The team from Drawnalism will be doing livecapture of many of the sessions through the two days of Open Data Camp.
In essence, we will be taking notes of what’s discussed both in text and visually, and publishing them in short order for your reference. In many sessions, we’ll have two people doing livecapture – an artist, working on large sheets of paper, and a liveblogger, who will be typing furiously on a laptop throughout the session.
You are spoilt for choice when it comes to food and drink in Bristol, the Watershed itself has a delicious menu, and stepping outside there are restaurants and cafes all around the harbourside. Slightly further afield (by “further”, I mean less than 10 minutes walk) there are restaurants, cafes and pubs as you walk up Park Street – the hill up towards Clifton. Walking in the other direction takes you to St Nick’s Market – a covered market with an avenue dedicated to food stalls; again, the way there (Baldwin Street) has many places to choose from too.
With so many to choose from, I’ll single out that are known to have tasty offerings.
Are you already, or keen to improve local highways using open data? Are you developing apps / solutions, but not sure how to pitch them?
At Open Data Camp Bristol 2016, there’s an ideal opportunity to put your their skills to use to assist local authorities improve the condition of our local highways network. Here are some things we need help with:
What open data tools or methods would you recommend to local authorities and contractors?
Identify the key issues for collaboration with open data groups (e.g., Open Streetmap) outside the traditional highways industry
I’m totally new to the unconference scene and have only ever watched from the sidelines, on Twitter. My experiences of academic conferences makes me think there must be something better, and I guess this is it, so thanks to Giuseppe Sollazzo for inviting me.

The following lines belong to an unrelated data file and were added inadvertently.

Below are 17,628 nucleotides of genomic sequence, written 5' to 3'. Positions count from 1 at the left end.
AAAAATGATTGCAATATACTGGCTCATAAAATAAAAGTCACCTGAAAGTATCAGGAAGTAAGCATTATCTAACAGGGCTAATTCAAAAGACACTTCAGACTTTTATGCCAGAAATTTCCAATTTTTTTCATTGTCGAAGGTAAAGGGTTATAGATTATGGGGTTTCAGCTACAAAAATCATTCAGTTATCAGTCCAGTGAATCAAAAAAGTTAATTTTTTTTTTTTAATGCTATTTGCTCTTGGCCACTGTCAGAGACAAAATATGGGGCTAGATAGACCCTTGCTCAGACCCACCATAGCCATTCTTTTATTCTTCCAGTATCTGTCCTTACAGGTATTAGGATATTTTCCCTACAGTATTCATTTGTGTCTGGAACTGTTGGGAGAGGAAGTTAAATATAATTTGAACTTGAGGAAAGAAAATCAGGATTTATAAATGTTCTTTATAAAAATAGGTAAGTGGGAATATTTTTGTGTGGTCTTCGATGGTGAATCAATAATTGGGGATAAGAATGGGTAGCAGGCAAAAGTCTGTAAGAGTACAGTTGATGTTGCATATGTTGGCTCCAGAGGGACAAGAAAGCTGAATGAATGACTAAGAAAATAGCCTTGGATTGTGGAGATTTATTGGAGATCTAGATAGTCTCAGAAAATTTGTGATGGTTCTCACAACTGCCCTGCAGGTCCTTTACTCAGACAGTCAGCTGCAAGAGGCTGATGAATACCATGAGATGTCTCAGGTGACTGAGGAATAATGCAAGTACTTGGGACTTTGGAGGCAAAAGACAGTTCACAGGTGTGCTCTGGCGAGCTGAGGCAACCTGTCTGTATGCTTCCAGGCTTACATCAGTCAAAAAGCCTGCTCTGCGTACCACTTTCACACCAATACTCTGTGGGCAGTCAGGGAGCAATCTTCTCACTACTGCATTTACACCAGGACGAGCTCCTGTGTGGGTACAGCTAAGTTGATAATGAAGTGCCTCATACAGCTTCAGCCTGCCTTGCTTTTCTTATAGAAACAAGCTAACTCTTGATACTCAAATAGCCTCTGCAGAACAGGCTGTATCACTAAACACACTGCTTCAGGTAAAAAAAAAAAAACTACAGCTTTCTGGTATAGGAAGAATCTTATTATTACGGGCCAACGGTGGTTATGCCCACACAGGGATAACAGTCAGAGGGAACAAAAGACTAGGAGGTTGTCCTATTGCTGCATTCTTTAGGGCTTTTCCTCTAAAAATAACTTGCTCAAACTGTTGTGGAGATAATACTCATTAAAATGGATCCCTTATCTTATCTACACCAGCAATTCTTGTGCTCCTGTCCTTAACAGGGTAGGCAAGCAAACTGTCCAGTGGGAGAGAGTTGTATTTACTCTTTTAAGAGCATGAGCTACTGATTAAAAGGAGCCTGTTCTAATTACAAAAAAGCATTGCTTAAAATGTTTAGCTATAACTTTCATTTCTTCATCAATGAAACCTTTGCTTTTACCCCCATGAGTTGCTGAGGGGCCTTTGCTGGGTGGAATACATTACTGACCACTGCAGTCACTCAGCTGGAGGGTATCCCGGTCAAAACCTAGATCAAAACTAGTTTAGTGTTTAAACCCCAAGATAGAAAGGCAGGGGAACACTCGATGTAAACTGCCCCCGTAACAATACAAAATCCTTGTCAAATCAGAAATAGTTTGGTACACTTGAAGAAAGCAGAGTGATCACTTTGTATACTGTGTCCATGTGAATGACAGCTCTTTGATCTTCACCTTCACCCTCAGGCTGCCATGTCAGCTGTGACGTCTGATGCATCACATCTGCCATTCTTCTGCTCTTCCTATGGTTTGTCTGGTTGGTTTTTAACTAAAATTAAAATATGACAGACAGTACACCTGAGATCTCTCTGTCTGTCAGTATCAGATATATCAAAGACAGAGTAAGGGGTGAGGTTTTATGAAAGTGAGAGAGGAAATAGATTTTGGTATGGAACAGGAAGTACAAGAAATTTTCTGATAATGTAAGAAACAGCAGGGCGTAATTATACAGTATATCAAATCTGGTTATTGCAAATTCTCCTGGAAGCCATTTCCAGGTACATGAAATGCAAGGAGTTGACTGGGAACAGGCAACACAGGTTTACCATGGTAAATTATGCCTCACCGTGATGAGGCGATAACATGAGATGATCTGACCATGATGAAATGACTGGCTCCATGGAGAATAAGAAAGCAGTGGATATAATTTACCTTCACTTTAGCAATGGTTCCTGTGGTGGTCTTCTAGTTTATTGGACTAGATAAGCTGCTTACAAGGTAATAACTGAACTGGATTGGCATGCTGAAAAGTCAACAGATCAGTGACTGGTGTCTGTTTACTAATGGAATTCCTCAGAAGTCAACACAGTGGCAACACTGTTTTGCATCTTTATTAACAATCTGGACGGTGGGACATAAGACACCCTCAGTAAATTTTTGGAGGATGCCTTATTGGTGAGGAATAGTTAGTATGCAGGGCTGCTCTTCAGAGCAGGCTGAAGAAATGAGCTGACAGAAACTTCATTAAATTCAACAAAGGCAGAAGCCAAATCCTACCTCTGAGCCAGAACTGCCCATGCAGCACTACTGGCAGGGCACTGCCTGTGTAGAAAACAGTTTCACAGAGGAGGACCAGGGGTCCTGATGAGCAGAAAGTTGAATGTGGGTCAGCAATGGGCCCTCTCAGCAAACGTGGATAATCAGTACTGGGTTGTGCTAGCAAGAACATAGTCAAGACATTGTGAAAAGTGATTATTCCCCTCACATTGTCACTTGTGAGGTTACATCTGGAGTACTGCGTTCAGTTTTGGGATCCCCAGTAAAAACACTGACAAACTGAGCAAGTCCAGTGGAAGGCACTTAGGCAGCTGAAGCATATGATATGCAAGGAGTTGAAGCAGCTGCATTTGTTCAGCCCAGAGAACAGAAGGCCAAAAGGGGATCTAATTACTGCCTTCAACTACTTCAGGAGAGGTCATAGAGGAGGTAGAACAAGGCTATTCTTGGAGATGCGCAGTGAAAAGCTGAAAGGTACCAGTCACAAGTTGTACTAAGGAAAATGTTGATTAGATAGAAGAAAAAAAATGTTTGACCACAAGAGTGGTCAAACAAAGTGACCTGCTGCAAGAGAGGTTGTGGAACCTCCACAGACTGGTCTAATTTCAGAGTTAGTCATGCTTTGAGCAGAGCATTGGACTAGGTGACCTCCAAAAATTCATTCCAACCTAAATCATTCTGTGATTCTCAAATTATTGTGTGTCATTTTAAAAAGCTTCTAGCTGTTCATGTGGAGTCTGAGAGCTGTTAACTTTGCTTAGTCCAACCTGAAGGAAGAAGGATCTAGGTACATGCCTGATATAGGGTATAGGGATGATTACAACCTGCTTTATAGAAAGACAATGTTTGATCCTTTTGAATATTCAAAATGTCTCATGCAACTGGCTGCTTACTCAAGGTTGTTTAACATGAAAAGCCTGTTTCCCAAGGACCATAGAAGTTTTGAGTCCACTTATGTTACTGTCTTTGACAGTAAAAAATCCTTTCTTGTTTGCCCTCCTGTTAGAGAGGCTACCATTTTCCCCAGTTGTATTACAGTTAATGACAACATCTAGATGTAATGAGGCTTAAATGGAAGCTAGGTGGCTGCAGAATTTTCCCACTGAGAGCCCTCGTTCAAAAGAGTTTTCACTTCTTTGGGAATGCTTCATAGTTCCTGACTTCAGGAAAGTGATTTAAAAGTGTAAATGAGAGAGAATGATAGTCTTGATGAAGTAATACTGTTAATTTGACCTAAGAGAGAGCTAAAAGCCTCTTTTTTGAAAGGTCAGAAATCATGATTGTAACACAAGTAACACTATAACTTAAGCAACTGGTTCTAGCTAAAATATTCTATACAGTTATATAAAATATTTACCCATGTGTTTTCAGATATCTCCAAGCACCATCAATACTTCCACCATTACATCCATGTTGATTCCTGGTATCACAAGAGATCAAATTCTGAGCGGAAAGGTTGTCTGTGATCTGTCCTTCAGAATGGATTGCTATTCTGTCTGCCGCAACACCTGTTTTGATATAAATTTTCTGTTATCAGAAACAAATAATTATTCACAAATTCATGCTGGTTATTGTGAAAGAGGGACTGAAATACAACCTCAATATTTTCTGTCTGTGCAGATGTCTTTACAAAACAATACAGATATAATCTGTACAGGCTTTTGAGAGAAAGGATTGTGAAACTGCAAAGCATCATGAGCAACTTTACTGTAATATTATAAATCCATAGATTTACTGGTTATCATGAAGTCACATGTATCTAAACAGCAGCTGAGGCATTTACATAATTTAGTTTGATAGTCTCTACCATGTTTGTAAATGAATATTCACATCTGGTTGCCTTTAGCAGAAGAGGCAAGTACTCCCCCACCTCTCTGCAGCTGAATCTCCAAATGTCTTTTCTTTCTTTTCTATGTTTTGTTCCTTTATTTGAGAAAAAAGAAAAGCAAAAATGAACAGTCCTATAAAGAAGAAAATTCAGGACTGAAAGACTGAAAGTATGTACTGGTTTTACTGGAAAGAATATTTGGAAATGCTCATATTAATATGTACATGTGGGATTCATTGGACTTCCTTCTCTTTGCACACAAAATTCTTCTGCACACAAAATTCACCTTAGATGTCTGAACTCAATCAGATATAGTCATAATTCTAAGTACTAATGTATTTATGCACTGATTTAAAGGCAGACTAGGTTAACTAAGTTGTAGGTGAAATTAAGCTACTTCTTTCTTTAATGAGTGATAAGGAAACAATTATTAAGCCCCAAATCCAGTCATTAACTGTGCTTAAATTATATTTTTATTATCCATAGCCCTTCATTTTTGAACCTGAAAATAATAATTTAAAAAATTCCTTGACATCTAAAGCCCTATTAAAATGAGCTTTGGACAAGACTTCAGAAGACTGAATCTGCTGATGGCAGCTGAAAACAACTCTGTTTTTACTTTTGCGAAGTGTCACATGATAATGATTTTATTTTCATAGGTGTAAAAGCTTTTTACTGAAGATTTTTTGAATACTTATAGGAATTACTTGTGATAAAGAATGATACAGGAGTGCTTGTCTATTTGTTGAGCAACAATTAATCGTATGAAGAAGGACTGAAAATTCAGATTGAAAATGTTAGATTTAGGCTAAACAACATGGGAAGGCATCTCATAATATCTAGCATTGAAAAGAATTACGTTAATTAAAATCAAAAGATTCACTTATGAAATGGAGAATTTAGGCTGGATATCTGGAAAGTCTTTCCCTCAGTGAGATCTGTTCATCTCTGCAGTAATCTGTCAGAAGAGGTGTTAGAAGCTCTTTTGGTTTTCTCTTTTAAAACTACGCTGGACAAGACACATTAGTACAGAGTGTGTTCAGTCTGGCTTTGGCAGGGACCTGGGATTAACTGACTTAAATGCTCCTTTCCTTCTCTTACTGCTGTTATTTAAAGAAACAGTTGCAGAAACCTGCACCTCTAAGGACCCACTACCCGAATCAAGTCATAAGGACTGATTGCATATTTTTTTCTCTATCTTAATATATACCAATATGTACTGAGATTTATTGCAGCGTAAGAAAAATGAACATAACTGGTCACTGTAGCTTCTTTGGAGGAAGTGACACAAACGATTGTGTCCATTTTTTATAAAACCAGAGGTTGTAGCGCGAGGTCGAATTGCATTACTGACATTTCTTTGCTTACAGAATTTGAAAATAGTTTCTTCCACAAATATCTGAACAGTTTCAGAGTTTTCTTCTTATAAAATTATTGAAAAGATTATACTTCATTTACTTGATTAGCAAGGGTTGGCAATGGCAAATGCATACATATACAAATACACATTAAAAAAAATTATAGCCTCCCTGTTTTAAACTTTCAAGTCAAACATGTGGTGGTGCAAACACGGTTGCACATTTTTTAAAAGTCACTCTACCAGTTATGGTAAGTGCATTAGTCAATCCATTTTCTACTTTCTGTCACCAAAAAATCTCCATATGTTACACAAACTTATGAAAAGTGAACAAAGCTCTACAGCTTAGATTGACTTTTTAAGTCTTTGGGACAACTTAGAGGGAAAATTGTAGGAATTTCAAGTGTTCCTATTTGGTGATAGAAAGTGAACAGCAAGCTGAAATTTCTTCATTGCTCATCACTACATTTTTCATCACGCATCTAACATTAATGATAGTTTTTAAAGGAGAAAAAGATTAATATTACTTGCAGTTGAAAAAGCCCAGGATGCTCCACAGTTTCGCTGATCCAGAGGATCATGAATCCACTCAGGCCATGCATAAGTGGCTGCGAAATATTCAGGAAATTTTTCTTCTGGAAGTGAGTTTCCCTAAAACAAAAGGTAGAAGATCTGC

By way of introduction, I’m an urban studies academic at the University of Sheffield but I spend a good bit of my time doing data analysis and mapping and sharing it with others. I’ve also collaborated on quite a few data journalism projects over the past 5 years, mainly with Simon Rogers at Google (and previously when he was at the Guardian). You can find out more from my Twitter and also on my blog. Most of what I do has some kind of geo or map component, so that’s what I hope I can bring to OD Camp 3 in Bristol.
Open Data Camp 3 is not far away now! We thought this year we’d ask for suggestions in advance for content and features, and one of the ones we liked very much is that we should have some sessions geared towards learning a new tool or skill. We certainly have enough people attending to match up the experts with the curious learners – so we have a cunning plan to make that happen.
What you will see, when you arrive, is an extra section at the Registration desk where we will ask you what you know, or what you’d like to know. We will add wants and offers to a session grid until we think we have enough to organise a series of short workshop sessions. Then we will set up one of the spaces at the venue as a ‘learning corner’ with a table and chairs, maybe a projector and screen, and tell people when each workshop session is about to start.
And that’s it! I’m very much in favour of not complicating it any further than that. Drop me a line if you have any thoughts about what to include, or if you want to request or offer a particular topic.